General Motors 4.0: What is a Buick?
By Tom Martin
July 06, 2009
General Motors is going through a metamorphosis, as you know. Actually, this isn’t the first time. GM 1.0 was the emergent GM—a collection of disparate and dysfunctional brands (Chevrolet, Oakland/Pontiac, Oldsmobile, Buick and Cadillac) and parts makers assembled before and immediately after WWI by William Durant and others. GM 2.0 is the professional GM created by Alfred Sloan, starting in 1923. Sloan and his successors created an organizational structure focused on distinct market segments bolstered by a culture of strong styling and R&D. GM 2.0 worked from the ‘20s through the ‘60s and generally is viewed as GM’s best incarnation. GM 3.0 is the cancerous GM beset by bad labor contracts, difficulty coping with international competition and excess capacity. GM 3.0 begins roughly with the oil crisis of 1973 and extends to 2009. GM 4.0 is the post-bankruptcy GM. This is part three in a series that covers issues with the direction of GM 4.0.
Oddly enough, some of the most perplexing questions I get asked by normal people as editor of an automotive publication involve Buick. Most of them are along the lines of “Why did GM keep Buick?” and “What the heck is a Buick anyway?” Not a great place to be, if you’re GM. GM knows it has an issue here in the U.S. (Buick, remember, is a hot brand in China) and it is attacking the problem. Buick recently announced the new 2010 Buick LaCrosse, a car that gives us a chance to think about how GM is and should be thinking of the future of the brand.
As I suggested in my last blog, with the off-loading of Saturn, Pontiac, Hummer, and Opel, GM has a cleaner brand lineup. Buick clearly needs to fall between Chevrolet at the low end and Cadillac at the high end in the new tripartite GM (I am assuming GMC remains and Chevy trucks are sold elsewhere). If Chevys are priced between $15 and $30k, and Cadillacs between $35 and $60k, Buicks should logically cost between $25 and $45k. These numbers aren’t exact; they represent the meat of the cars that will roll off dealer’s lots.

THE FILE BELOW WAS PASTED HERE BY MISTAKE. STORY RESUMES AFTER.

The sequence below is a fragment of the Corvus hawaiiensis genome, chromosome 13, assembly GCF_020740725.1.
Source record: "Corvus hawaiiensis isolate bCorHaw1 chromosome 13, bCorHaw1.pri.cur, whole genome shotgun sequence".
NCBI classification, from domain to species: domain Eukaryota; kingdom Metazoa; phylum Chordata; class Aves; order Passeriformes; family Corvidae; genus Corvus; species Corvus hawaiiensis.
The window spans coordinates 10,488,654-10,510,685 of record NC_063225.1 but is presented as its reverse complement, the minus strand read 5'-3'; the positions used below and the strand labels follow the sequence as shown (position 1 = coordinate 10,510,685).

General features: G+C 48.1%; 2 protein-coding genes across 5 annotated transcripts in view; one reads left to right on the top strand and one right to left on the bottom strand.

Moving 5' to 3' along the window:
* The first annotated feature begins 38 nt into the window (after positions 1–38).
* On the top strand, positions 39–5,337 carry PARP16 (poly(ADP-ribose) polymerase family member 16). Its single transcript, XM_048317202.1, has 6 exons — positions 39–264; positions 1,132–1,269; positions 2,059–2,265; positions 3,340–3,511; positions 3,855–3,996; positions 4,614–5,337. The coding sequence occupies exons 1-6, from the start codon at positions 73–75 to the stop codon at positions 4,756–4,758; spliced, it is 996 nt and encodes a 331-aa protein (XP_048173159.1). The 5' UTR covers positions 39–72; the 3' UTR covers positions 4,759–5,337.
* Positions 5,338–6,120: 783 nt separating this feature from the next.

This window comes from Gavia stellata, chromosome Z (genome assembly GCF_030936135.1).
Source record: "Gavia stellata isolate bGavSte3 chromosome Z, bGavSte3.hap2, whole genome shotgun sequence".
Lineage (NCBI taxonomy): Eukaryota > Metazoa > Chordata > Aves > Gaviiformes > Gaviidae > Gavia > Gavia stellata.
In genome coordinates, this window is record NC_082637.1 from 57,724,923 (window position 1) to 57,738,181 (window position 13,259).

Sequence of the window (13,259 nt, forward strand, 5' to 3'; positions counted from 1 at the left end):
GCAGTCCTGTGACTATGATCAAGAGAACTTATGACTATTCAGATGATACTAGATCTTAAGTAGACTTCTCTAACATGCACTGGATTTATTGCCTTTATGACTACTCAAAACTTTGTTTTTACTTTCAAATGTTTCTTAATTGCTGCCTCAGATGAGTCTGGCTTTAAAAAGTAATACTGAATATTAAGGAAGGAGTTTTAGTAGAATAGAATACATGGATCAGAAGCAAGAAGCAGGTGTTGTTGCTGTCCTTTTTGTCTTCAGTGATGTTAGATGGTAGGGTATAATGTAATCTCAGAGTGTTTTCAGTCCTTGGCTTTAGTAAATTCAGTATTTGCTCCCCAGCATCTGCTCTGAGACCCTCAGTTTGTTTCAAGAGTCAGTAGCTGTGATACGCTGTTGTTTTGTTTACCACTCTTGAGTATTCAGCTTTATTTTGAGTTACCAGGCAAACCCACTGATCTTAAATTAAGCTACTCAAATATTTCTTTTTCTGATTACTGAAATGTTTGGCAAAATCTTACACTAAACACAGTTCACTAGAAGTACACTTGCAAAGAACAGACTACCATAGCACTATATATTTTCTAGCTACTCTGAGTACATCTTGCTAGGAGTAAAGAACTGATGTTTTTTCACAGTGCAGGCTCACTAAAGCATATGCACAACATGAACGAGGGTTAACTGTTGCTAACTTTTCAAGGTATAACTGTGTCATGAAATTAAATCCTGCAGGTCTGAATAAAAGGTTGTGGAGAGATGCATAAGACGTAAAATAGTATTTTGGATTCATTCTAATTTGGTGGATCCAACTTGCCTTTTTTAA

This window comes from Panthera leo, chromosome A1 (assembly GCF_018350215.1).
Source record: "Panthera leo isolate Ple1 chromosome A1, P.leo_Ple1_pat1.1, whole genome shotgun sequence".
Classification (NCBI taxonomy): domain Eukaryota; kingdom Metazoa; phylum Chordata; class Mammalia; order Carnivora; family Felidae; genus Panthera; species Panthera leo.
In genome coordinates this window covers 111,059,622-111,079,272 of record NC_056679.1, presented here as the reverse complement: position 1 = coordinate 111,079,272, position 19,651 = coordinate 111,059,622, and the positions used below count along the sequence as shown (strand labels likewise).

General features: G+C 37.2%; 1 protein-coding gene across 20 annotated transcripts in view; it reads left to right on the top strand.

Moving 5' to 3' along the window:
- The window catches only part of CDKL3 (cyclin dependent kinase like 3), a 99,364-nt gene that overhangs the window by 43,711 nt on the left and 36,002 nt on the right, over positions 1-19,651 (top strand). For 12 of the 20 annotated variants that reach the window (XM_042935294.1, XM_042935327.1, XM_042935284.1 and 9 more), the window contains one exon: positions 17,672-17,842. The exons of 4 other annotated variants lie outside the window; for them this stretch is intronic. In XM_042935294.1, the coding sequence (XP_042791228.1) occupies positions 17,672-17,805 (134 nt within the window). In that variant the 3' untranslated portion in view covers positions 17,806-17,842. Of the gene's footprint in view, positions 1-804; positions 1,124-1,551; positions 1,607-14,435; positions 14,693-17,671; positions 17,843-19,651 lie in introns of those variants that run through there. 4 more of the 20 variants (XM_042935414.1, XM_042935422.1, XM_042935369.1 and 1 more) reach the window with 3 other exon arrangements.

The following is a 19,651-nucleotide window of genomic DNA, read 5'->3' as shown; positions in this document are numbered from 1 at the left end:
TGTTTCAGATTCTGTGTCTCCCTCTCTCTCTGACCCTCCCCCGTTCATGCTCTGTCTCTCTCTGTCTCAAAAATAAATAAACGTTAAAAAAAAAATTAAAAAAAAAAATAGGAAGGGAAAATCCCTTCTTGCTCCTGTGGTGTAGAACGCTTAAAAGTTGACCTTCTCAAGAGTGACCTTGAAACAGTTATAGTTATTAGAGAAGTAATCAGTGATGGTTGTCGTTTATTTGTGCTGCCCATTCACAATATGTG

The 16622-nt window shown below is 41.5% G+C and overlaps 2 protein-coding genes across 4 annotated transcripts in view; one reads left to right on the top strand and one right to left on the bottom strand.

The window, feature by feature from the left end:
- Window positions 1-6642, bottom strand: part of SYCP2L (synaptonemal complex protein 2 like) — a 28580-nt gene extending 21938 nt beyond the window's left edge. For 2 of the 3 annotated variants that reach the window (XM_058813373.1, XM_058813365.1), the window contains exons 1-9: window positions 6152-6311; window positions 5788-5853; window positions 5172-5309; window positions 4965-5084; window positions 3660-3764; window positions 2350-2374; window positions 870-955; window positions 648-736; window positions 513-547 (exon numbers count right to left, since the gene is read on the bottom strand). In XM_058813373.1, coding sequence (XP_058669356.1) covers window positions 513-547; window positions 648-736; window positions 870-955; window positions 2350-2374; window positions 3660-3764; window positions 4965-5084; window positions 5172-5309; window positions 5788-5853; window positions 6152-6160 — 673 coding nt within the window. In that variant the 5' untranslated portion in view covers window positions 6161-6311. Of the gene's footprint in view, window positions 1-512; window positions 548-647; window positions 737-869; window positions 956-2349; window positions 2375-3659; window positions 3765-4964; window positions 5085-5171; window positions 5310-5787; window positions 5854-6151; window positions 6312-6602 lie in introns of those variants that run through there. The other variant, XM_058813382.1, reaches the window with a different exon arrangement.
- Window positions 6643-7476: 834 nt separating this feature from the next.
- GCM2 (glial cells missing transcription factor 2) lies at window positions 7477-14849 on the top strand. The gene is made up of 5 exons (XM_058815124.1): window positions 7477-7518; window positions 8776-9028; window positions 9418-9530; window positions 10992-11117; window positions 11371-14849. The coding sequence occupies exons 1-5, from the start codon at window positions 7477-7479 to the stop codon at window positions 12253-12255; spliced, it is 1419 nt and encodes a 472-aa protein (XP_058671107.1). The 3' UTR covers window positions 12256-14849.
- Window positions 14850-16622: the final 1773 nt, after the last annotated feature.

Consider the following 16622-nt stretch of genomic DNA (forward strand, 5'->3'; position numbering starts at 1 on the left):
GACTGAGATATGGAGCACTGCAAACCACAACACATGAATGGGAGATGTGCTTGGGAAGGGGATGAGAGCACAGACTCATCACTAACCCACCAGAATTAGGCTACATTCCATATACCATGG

Buick seems to understand this. I mentioned last time that Buick needs to be where Acura is, in some sense. So, at the LaCrosse launch, who were the target brands for Buick? You guessed it: Acura, Infiniti, Lexus. I only hope that Buick deeply understands that being a cheaper Acura or Infiniti won’t work. The launch talked about that and it scares me. I think being a bit less expensive is fine, but Buick needs a concept of how it will be better (for less). Fortunately, Acura and Lexus, and to a lesser degree Infiniti, are middle-of-the-road brands. The great thing for Buick is that it is easier to trump the middle than it is to trump a brand that is clearly defined and passionately positioned (just ask Lamborghini how hard it is). Mercifully, Buick didn’t mention BMW as a target.
I also said that all GM brands need to have an aspirational strategy. I think Buick sees this, in part through its pricing targets, but even more in its styling plan. During recent history, I’d simply say Buicks have been bland and ugly. The LaCrosse is different. It is bold, and you might not love it, but clearly the design team has created interesting surfaces. The interior—designed in GM’s Chinese studios—is particularly well done, at least from photographs (we’ll be in the car soon to confirm).